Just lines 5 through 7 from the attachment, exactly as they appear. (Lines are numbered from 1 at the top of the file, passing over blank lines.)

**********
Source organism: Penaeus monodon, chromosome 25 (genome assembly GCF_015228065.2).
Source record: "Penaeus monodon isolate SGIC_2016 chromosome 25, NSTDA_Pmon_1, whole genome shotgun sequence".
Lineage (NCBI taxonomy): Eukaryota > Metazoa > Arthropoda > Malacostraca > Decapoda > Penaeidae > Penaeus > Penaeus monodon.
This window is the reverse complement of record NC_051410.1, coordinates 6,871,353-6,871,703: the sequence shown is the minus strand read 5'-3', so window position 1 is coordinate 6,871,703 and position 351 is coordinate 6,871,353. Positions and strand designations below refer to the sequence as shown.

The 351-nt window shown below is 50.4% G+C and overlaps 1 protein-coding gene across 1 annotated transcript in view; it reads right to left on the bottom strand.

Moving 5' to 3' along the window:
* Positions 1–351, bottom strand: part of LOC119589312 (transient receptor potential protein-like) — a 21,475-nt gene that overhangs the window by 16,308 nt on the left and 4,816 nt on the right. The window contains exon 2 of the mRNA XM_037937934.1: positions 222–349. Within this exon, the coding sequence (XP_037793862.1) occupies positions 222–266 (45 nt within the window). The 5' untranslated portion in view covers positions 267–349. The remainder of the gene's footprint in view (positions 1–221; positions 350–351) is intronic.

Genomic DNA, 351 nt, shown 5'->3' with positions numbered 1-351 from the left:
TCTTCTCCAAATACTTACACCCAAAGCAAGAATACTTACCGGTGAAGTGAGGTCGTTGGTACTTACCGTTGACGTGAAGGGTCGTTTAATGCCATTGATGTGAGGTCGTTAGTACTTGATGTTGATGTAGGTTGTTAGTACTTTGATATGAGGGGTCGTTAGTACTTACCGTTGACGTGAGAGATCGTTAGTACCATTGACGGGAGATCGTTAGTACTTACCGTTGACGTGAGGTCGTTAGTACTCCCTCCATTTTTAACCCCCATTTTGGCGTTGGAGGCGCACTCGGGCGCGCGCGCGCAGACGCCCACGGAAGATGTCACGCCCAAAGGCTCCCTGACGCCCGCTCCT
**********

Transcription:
The 351-nt window shown below is 50.4% G+C and overlaps 1 protein-coding gene across 1 annotated transcript in view; it reads right to left on the bottom strand.

Moving 5' to 3' along the window:
* Positions 1–351, bottom strand: part of LOC119589312 (transient receptor potential protein-like) — a 21,475-nt gene that overhangs the window by 16,308 nt on the left and 4,816 nt on the right. The window contains exon 2 of the mRNA XM_037937934.1: positions 222–349. Within this exon, the coding sequence (XP_037793862.1) occupies positions 222–266 (45 nt within the window). The 5' untranslated portion in view covers positions 267–349. The remainder of the gene's footprint in view (positions 1–221; positions 350–351) is intronic.